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Review: HORTON HEARS A WHO

March 31, 2008

HORTON HEARS A WHO is the latest attempt to bring the classic works of Dr. Seuss to the big screen. Unlike the first attempts, this one actually succeeds very well. In fact, it’s the first one to actually get it right. For those of you not raised on the good Dr.’s works, here’s the story. Horton (voiced by Jim Carrey) is a lovable elephant who has exceptional hearing, thanks to oversized ears. One day (the 15th of May, to be exact), Horton happens to hear a small voice coming from a tiny speck of dust blowing past him on a breeze. Horton believes that someone is living on the speck. This does not sit well with his jungle neighbors. It does not sit especially well with a Sour Kangaroo (voiced by the legendary Carol Burnett), who cautions Horton to keep his discovery to himself.

Horton soon discovers that it isn’t just one someone living on that speck, but an entire town. Yes, readers, it’s the legendary Whoville. We learn that Whoville is a town that is completely convinced that everything is wonderful, and that the Mayor (Steve Carrell of THE OFFICE, and Carrey’s costar in BRUCE ALMIGHTY) has the responsibility to make sure that everything stays that way. When the Mayor discovers his whole world is nothing more than a speck on a clover, that’s when the trouble starts for both the Mayor and Horton. Horton has to find a safe place for the speck, and the Mayor has to convince everyone that life isn’t always perfect.

One thing that makes this movie work so well is the visual comedy. Every time Horton, or the elements, or the evil Vlad Vladikoff (Will Arnett) does something to the speck, no matter how small, the effects in Whoville are enormous. In one hilarious scene, the Mayor has to face a root canal while Horton tries to cross a very shaky bridge. It’s the worst nightmare of everyone who’s had a fear of the dentist chair come to life.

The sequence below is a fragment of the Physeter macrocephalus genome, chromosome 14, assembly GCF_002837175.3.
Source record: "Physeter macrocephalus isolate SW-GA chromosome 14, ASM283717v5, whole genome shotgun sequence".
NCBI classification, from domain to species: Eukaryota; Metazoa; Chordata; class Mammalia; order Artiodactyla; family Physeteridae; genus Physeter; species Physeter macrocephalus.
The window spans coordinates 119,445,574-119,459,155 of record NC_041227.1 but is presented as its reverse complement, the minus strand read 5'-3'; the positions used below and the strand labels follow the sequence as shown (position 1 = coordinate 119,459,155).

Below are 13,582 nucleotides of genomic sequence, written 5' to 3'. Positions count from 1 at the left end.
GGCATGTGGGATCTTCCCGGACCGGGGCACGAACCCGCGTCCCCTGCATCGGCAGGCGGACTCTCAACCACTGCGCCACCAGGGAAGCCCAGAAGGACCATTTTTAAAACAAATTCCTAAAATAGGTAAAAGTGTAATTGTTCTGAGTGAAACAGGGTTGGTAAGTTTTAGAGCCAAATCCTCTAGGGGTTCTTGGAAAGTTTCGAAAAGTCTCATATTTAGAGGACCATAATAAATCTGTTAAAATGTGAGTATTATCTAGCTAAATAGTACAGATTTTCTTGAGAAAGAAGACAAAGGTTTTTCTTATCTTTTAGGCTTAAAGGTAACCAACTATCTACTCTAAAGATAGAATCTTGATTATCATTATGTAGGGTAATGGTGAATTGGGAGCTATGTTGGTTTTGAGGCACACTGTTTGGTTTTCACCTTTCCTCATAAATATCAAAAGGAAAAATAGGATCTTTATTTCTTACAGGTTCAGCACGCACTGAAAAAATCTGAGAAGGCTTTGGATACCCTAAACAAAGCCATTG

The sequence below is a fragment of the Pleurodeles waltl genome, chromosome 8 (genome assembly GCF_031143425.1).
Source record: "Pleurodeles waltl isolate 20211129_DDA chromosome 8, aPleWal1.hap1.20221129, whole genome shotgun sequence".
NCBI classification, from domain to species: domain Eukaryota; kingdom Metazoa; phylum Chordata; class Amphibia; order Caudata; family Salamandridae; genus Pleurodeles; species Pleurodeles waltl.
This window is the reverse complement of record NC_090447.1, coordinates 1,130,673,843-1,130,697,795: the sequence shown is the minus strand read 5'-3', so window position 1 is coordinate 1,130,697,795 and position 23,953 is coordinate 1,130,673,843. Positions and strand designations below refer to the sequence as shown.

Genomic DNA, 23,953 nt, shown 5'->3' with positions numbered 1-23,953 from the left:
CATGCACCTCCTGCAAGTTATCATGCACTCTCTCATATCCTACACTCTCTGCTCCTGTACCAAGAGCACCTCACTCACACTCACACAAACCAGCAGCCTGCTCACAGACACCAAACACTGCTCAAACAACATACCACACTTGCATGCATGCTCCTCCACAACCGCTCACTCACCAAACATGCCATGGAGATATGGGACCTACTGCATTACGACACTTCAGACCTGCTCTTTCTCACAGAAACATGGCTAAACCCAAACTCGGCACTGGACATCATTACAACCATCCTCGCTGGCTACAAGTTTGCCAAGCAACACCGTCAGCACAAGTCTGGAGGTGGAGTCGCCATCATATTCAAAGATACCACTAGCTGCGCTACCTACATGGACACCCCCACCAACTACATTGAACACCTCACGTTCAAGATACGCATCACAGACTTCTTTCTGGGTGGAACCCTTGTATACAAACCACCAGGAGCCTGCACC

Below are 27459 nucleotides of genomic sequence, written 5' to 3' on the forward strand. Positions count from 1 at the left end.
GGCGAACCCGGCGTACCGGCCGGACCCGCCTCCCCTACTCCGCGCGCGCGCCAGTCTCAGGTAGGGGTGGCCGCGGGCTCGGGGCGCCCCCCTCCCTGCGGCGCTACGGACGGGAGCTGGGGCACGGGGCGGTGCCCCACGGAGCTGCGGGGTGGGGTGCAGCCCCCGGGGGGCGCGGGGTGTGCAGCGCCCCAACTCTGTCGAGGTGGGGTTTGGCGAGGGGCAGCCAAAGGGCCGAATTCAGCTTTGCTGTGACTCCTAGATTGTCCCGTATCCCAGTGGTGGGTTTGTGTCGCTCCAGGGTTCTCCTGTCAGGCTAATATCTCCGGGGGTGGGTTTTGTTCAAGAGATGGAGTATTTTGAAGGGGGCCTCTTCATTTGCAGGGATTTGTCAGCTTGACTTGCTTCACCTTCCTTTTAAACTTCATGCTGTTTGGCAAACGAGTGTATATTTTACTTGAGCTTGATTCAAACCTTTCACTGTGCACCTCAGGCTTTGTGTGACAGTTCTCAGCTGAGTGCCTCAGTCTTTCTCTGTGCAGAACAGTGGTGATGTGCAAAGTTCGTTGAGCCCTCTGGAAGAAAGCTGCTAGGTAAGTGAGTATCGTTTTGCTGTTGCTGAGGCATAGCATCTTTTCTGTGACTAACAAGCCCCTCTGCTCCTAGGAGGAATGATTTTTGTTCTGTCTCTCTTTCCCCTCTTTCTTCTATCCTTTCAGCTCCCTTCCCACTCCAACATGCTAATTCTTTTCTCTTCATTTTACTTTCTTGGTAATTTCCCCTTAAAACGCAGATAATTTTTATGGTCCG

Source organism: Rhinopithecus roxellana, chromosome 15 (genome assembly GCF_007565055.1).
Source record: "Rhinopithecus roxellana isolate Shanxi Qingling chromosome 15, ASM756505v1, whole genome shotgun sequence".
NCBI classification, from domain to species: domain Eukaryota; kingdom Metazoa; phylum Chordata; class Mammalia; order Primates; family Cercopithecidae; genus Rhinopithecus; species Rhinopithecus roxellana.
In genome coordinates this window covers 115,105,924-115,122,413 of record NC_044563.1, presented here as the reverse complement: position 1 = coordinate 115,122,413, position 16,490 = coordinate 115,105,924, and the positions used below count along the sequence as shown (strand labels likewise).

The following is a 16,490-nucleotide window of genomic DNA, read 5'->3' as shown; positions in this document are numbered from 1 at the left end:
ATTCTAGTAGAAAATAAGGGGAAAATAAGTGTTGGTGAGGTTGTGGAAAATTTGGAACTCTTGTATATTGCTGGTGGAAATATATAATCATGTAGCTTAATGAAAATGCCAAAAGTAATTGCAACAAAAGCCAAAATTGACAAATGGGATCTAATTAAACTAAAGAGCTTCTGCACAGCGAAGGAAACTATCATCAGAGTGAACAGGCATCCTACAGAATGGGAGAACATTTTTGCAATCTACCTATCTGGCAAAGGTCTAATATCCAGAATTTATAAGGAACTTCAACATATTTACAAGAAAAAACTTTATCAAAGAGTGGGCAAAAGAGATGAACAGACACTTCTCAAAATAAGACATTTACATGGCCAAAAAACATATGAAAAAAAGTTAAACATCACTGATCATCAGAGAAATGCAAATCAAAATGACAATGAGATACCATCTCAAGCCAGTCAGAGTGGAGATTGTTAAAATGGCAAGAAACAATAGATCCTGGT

The animation is another big plus. The jungle is not only full of Seussian animals, but looks very realistic. The field of clovers in which Vlad Vladikoff eventually hides the speck is also breathtaking. As for Whoville, the Dr.’s trademark use of rounded corners, impossible walkways, and bizarre contraptions are all given a terrific three dimensional look.

Most importantly, the movie has HEART! The GRINCH tried to have heart, and almost succeeded, but it felt forced. THE CAT IN THE HAT had absolutely no heart at all. HORTON does have heart, and it’s absolutely in the right place. I won’t spoil the ending, again for those of you who have no background with the story at all, but it is a payoff well worth the struggle that Horton goes through. It also has very positive messages about creativity, open-mindedness, friendship, and, yes, even faith. And let’s face it, couldn’t we all use a little more of at least SOME of these things?

Since this is my first review, I suppose it would be a good idea to discuss my rating system. I like the star system the best, because it’s the one we all seem to be the most familiar with. So, if I give a movie 4 stars: ****, then it’s a must see. 3 stars: *** a few small issues, but still achieves what it sets out to do. 2 stars: ** enough flaws to make me doubt I’ll want to see it again soon. 1 star: * the movie could have been SO much better. No stars means that I want those two hours of my life back. HORTON definitely gets….****.

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